Named for a remarkable portrait of the monarch James IV of Scotland in a devotional manuscript, the Master of James IV of Scotland was one of the finest Flemish illuminators active in the years around 1500. Over a period of more than forty years, the artist contributed to some of the most lavish and important manuscripts of the era, in addition to directing an active workshop.
The illuminator's miniatures are populated by robust, unidealized figures that are set into colorful landscapes or detailed, convincing interiors. The Master of James IV had a flair for narrative unequalled at the time, often incorporating relatively obscure biblical imagery into devotional books or creating vivid scenes of daily life for calendar illuminations. The artist's key innovation lay in the conception of page layout. Experimenting with a variety of illusionistic elements, the illuminator developed the relationship between miniature and border to an enchanting extreme, often blurring the boundaries between the two or using the distinctions between them to advance the narrative.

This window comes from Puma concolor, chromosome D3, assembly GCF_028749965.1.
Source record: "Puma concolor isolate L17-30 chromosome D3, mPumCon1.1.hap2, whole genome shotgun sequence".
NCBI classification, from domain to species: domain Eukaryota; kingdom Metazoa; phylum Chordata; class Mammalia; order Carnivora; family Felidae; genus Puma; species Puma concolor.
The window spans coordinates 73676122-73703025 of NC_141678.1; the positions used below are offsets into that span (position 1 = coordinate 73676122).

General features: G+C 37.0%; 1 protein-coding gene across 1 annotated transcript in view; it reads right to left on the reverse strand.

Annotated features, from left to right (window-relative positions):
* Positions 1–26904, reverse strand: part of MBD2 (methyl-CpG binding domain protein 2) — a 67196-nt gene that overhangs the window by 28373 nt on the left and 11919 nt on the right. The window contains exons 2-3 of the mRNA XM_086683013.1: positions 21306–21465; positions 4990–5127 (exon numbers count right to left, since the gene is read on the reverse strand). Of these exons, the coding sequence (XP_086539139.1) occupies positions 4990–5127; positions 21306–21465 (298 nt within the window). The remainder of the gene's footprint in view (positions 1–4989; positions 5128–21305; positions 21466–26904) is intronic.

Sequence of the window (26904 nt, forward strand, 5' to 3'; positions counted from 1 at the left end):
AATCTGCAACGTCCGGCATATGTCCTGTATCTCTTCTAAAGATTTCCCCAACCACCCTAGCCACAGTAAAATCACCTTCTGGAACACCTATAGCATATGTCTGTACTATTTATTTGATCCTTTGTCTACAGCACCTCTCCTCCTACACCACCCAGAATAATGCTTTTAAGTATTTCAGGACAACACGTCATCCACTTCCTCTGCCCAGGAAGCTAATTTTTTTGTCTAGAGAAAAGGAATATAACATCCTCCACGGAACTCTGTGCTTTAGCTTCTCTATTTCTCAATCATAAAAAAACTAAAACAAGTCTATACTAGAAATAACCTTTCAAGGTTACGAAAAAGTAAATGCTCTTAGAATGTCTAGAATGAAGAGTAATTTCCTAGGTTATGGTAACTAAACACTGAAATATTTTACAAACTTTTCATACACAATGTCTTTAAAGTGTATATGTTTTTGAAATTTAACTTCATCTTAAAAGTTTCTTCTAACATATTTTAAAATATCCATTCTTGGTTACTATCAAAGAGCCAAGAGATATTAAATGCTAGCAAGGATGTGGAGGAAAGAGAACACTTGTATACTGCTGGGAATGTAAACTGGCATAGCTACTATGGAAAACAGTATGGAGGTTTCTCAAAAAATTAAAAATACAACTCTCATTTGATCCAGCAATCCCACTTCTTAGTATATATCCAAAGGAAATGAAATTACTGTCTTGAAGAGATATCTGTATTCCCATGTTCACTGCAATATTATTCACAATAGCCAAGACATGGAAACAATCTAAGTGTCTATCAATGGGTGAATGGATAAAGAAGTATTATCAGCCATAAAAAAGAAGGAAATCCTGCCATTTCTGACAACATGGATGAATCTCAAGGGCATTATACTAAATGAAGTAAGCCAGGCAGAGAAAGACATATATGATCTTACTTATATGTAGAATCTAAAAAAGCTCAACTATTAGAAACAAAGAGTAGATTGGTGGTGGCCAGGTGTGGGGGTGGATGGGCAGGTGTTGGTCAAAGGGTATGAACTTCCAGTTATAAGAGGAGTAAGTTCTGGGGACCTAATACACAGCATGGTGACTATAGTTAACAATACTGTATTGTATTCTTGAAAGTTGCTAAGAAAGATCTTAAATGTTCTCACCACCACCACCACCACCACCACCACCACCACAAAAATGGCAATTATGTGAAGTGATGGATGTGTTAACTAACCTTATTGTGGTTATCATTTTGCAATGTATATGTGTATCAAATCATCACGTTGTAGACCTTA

Several pieces of circumstantial evidence, including the fact the illuminator is known to have also executed several large-scale paintings on wood panels, suggest that the Master of James IV may be the famed artist Gerard Horenbout.